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Chicken soup? Candyfloss? What smell reminds you of your childhood?

By Mid Devon Gazette  |  Posted: May 12, 2014

Does the smell of chalk remind you of childhood? Photo: Sarah Elliott

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The smell of chicken soup, candyfloss and sun cream were today revealed among a list of 40 scents which trigger nostalgic childhood memories of school days, holidays and loved ones.

The study of 2,000 adults also found freshly mown grass, candy floss and rain on hot tarmac set the senses harking back to years gone by.

Experts found a waft of lavender, peppermint and were most likely to spark memories of their grandma, while the smell of petrol, musty sheds and Old Spice were likely to prompt memories of granddad.

The research, commissioned by Disneyland Paris to mark the launch of its new attraction Ratatouille - The Adventure on 10 July, also found over half of Brits said the aromas of holiday destinations trigger lasting memories.

Additionally the results showed eight in ten of those polled said a whiff of a certain aroma instantly transports them back to a specific memory - over 70 per cent said those memories were happy ones.

Sensory expert, Professor Barry Smith, who worked with Disneyland Paris said: "More than any other sense, smell can evoke powerful, emotional memories. Whole scenes of people, places and things can be brought back to life by the mere hint of a long forgotten scent.

"The rooms in a friend's house, a boat trip, the sound of a voice, can all be conjured up by smell's power to reproduce the scenes for us.

"The top 40 scents show a wide array of things that awaken our senses and stay with us for the rest of our lives.

"They show the pleasure we take in experiencing smells and the powerful emotions they evoke.

"Happy memories from childhood are bound up with particular smells, and it is the sense of smell that will preserve our link to them.

"Whether it's a seaside holiday, a visit to a fairground, or a sunny walk through a forest, suddenly smelling a particular scent can suddenly take us right back there, re-creating the whole sensory experience.

"Our strongest memories draw on our senses working together, so a multi-sensory experience, such as Ratatouille - The Adventure, that immerses us in a world of not just of sights, sounds and feels, but also smells, lays down vivid memories that can be re-experienced later.''

The influence of childhood memories on us as adults was clear with six in ten saying our early memories affect us powerfully as adults.

Results also showed the smell of chalk, pencil shavings and marker pens puts us right back in the classroom, while the smell of fresh leather has us harking back to slipping our feet into a brand new pair of school shoes.

While the alluring scent of Chanel perfume or a particular hairspray sparks visions of Mum or Grandma getting ready to go out.

Bonfire smoke, a mug of hot Bovril and the smell of a smoky log fire wrap us back in our cold winter nights growing up.

Certain smells really do stick - the over 55s were just as likely to associate the scent of candyfloss with fun childhood attractions as were the under 25s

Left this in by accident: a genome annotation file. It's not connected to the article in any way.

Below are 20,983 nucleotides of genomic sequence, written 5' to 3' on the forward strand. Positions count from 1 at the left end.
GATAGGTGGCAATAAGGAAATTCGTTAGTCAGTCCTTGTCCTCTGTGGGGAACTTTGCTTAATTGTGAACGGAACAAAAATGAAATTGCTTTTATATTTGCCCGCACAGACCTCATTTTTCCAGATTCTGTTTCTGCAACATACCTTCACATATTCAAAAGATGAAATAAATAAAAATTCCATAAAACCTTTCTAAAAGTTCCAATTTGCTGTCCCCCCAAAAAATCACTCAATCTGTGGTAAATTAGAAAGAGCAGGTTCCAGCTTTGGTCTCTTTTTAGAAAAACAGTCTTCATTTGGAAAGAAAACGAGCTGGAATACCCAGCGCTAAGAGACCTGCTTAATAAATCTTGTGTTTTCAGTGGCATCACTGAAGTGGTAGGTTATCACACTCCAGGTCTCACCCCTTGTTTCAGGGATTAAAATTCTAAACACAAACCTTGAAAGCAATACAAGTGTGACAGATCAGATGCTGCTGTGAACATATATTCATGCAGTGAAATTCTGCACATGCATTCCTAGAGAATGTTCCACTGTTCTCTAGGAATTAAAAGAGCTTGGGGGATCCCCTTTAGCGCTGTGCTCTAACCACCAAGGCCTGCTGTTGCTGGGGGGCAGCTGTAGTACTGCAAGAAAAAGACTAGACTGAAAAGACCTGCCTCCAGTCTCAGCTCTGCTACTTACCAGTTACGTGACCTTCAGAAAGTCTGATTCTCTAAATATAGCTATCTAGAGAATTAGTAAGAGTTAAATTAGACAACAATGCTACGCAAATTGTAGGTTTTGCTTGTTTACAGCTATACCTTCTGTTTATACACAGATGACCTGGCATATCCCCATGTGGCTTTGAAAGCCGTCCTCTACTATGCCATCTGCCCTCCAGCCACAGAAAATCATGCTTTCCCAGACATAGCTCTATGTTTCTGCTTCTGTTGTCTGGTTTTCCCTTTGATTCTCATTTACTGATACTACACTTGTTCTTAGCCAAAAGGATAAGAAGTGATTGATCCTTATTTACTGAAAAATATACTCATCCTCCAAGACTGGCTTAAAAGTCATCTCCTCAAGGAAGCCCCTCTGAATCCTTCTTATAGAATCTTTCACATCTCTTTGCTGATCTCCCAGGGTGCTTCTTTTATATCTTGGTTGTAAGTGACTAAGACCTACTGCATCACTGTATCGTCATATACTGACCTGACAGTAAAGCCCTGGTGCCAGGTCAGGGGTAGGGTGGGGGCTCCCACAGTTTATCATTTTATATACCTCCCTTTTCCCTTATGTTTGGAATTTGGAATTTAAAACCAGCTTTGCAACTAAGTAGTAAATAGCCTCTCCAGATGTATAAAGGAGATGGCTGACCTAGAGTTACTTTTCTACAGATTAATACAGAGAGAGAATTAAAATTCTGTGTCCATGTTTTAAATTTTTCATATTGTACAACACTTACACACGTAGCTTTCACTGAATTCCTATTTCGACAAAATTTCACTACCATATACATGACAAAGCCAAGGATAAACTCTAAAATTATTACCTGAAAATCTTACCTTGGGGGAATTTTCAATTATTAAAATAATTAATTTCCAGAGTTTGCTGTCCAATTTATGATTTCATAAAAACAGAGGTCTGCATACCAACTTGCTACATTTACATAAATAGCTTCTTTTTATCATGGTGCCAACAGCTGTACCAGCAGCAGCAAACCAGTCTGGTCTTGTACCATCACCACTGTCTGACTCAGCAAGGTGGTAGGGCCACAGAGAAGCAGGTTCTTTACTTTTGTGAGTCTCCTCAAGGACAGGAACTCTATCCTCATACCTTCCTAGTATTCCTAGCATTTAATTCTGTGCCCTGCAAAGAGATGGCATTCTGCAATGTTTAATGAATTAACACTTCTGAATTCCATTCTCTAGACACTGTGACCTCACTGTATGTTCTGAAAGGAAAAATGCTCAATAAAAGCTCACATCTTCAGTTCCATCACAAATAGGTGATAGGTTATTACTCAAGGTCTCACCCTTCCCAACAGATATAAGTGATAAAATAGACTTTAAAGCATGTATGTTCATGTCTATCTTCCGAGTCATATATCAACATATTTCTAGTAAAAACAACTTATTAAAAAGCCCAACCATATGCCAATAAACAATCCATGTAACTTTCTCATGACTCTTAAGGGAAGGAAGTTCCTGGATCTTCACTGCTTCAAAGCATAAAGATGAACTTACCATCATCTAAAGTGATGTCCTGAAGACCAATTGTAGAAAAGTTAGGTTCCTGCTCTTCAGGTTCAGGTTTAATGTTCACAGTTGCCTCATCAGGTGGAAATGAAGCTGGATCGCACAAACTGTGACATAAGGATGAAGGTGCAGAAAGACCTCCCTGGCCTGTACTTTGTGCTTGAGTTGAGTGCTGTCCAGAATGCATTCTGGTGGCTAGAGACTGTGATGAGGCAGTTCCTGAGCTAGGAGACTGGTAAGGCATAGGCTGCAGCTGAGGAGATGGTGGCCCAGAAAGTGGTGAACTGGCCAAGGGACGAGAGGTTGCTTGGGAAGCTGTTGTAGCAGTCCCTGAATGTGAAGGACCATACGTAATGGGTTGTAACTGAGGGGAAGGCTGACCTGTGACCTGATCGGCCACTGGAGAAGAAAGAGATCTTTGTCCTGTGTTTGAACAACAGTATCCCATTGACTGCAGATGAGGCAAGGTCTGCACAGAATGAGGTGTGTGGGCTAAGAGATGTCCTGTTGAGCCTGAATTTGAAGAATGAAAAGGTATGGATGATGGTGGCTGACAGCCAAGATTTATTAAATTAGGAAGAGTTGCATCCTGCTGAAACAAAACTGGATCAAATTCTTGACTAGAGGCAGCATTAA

The power of the senses remains strong despite age - over 55s were just as able to recall memories as the 18-24s

Those in Northern Ireland are most likely to be receptive to a smell reminding them of specific people or places

While those in Scotland are most likely to be able to improve their mood simply by smelling a scent they associate with happiness

People in Yorkshire were most likely to feel the memories and experiences of their early life influences who they are now

Parents in the North West place the biggest importance on ensuring their children have strong positive memories in their early years

However, the ability for smell to provide memories more powerfully than a photo showed a gradual decline with age with over 55s the least able


1. Freshly mown grass (summer days/school sports day)

2. Pencil shavings/case/stationery (school days)

3. Baby powder (having babies/when the kids were babies)

4. Vicks vapour rub (colds/illness)

5. Plasticine (school days)

6. Candyfloss (childhood, fairground)

7. Bonfires (Winter nights)

8. Sun cream (family holidays)

9. Fish and chips (Early holidays)

10. Old perfume (gran/mum)

11. Bubble gum (sweet shops)

12. Chalk (classrooms)

13. Talcum powder (baths as a child)

14. Pipe smoke (Granddad/older male relatives)

15. Garden shed (Granddad)

16. Chicken soup (being ill as a child)

17. Hairspray (Mum/gran getting ready)

18. Rain on tarmac (Summer holidays and school playground)

19. Doughnuts (Fairs/attractions)

20. Savlon/ Germolene (colds/illness)

21. Old Spice (Granddad/older male relatives)

22. Coal Tar soap (grandparents)

23. Log fire (winter nights)

24. Roses (grandma)

25. Petrol/engines (dad/ granddad)

26. Marker pens (School lessons)

27. Leather/shoes (new school shoes)

28. Lavender (Grandparents)

29. Muscle rub cream (playing sports)

30. Popcorn (summer)

31. Musty shed (Granddad)

32. Hair gel/brill cream/lynx etc. (boys as teenagers)

33. Bovril (bonfire nights/ cold winter nights)

34. Peppermint (Grandma)

35. Cinnamon (Early Christmases)

36. Chanel perfume (Mum)

37. Cocoa butter (Holidays/ mums)

38. Shower gel (sports team showers)

39. Tea tree oil (Childhood injuries)

40. Jasmine (Grandma)

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